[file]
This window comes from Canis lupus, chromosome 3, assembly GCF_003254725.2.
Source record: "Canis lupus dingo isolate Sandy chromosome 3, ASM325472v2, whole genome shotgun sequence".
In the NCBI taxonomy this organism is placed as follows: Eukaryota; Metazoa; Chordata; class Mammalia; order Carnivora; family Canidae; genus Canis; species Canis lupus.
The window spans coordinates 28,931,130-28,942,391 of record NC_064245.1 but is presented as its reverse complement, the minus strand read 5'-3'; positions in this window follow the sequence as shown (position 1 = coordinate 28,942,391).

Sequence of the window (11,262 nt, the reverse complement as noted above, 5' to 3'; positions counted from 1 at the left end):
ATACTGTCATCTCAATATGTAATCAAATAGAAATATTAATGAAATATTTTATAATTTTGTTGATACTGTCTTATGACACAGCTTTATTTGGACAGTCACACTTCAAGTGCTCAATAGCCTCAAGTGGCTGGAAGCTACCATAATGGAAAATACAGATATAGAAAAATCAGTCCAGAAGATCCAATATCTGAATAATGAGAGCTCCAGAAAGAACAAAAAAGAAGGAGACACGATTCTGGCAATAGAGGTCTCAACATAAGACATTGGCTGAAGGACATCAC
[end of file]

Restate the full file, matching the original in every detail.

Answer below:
This window comes from Canis lupus, chromosome 3, assembly GCF_003254725.2.
Source record: "Canis lupus dingo isolate Sandy chromosome 3, ASM325472v2, whole genome shotgun sequence".
In the NCBI taxonomy this organism is placed as follows: Eukaryota; Metazoa; Chordata; class Mammalia; order Carnivora; family Canidae; genus Canis; species Canis lupus.
The window spans coordinates 28,931,130-28,942,391 of record NC_064245.1 but is presented as its reverse complement, the minus strand read 5'-3'; positions in this window follow the sequence as shown (position 1 = coordinate 28,942,391).

Sequence of the window (11,262 nt, the reverse complement as noted above, 5' to 3'; positions counted from 1 at the left end):
ATACTGTCATCTCAATATGTAATCAAATAGAAATATTAATGAAATATTTTATAATTTTGTTGATACTGTCTTATGACACAGCTTTATTTGGACAGTCACACTTCAAGTGCTCAATAGCCTCAAGTGGCTGGAAGCTACCATAATGGAAAATACAGATATAGAAAAATCAGTCCAGAAGATCCAATATCTGAATAATGAGAGCTCCAGAAAGAACAAAAAAGAAGGAGACACGATTCTGGCAATAGAGGTCTCAACATAAGACATTGGCTGAAGGACATCAC